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This article brief highlights some of the study's findings and recommendations about the concerns and needs of young people, along with other research results from the region.
Sex and HIV education programs that are based on a written curriculum and that are implemented among groups of youth in schools, clinics, or other community settings are a promising type of intervention to reduce adolescent sexual risk behaviors. This paper summarizes a review of 83 evaluations of such programs in developing and developed countries. The programs typically focused on pregnancy or HIV/STI prevention behaviors, not on broader issues of sexuality such as developmental stages, gender roles, or romantic relationships. …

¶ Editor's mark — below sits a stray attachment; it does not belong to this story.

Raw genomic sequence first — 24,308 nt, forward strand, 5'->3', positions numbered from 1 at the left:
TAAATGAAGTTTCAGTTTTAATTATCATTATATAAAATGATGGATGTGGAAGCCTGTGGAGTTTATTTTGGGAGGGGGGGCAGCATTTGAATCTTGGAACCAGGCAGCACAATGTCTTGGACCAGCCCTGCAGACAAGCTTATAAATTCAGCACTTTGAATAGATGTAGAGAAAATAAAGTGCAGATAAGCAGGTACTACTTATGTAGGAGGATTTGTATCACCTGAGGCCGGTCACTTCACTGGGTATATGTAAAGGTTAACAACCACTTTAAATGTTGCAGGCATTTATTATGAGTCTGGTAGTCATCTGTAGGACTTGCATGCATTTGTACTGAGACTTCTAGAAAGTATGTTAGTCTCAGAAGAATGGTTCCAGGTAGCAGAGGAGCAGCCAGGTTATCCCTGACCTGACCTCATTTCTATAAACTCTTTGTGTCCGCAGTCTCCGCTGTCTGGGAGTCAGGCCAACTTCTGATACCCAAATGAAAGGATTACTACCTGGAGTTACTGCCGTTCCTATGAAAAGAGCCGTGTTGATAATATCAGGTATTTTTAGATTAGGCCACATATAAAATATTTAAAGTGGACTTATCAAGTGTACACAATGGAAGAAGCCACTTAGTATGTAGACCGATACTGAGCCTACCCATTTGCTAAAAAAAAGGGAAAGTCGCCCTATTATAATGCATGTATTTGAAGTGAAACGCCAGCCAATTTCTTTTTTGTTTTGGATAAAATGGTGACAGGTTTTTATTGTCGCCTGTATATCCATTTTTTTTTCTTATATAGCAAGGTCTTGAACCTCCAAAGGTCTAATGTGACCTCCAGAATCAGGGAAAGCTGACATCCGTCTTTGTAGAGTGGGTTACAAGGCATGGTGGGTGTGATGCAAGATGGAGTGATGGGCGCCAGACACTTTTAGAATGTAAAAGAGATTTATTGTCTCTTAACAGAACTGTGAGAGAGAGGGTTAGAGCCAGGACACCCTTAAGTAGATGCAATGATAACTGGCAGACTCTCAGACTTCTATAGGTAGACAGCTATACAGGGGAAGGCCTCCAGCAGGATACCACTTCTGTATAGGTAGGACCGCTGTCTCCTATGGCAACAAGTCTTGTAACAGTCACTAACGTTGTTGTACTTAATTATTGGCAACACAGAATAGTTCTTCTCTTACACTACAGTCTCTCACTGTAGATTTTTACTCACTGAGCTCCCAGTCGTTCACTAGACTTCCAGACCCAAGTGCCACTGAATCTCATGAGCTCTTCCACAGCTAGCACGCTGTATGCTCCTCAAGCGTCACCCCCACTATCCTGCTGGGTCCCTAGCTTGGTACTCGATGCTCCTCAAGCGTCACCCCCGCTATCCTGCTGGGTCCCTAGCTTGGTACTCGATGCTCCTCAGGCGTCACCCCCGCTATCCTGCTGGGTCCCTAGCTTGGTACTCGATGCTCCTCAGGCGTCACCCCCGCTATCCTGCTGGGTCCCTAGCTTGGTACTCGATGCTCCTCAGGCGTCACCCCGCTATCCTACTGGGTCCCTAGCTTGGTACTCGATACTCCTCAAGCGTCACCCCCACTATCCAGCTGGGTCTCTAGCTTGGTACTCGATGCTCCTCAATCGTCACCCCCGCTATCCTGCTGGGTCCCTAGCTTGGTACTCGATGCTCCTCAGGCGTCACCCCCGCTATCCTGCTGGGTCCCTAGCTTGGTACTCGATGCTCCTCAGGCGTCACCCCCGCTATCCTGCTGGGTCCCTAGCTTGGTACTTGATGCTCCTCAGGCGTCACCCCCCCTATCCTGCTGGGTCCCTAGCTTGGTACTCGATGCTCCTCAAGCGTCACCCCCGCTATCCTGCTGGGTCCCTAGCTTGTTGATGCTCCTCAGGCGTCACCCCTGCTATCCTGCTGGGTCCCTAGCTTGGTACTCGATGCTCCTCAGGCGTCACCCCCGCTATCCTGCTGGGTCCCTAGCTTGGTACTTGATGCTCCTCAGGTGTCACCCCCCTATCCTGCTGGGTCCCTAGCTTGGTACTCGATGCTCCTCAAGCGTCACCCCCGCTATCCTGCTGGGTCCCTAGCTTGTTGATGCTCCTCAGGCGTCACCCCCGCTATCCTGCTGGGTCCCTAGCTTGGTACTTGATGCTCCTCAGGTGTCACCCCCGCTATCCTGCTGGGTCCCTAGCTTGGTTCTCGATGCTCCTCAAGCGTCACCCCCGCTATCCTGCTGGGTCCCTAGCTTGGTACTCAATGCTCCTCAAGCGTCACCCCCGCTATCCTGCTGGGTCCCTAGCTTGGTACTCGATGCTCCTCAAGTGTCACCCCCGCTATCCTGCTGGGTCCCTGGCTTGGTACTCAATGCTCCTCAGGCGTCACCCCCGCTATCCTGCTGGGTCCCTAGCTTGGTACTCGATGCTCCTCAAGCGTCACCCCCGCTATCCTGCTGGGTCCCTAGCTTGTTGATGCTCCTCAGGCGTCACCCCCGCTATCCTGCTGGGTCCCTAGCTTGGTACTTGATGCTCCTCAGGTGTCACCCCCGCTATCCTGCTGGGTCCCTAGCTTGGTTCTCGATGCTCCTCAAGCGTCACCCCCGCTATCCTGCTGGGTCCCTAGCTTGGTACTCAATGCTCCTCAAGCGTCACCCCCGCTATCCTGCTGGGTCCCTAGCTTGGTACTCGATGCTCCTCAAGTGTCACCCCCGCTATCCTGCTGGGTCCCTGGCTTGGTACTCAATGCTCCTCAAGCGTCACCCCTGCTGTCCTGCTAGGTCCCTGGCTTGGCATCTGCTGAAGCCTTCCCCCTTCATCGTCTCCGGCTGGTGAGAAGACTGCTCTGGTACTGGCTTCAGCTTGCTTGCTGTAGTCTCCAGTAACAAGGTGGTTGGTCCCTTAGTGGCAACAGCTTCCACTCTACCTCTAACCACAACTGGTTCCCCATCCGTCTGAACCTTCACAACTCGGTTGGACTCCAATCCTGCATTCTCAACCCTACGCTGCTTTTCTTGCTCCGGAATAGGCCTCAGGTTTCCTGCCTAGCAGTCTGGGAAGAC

There is much evidence showing an association between sexual behavior and both attendance and attainment. Experimental evidence that school attendance leads to safer sexual behavior is currently under review. Studies suggest several pathways through which sexual behavior, and consequently the risk of HIV infection, may be influenced by schooling. Students attending school have a smaller sexual network and a stronger motivation to avoid the consequences of unprotected sex - both pregnancy and HIV infection - than their out-of-school peers.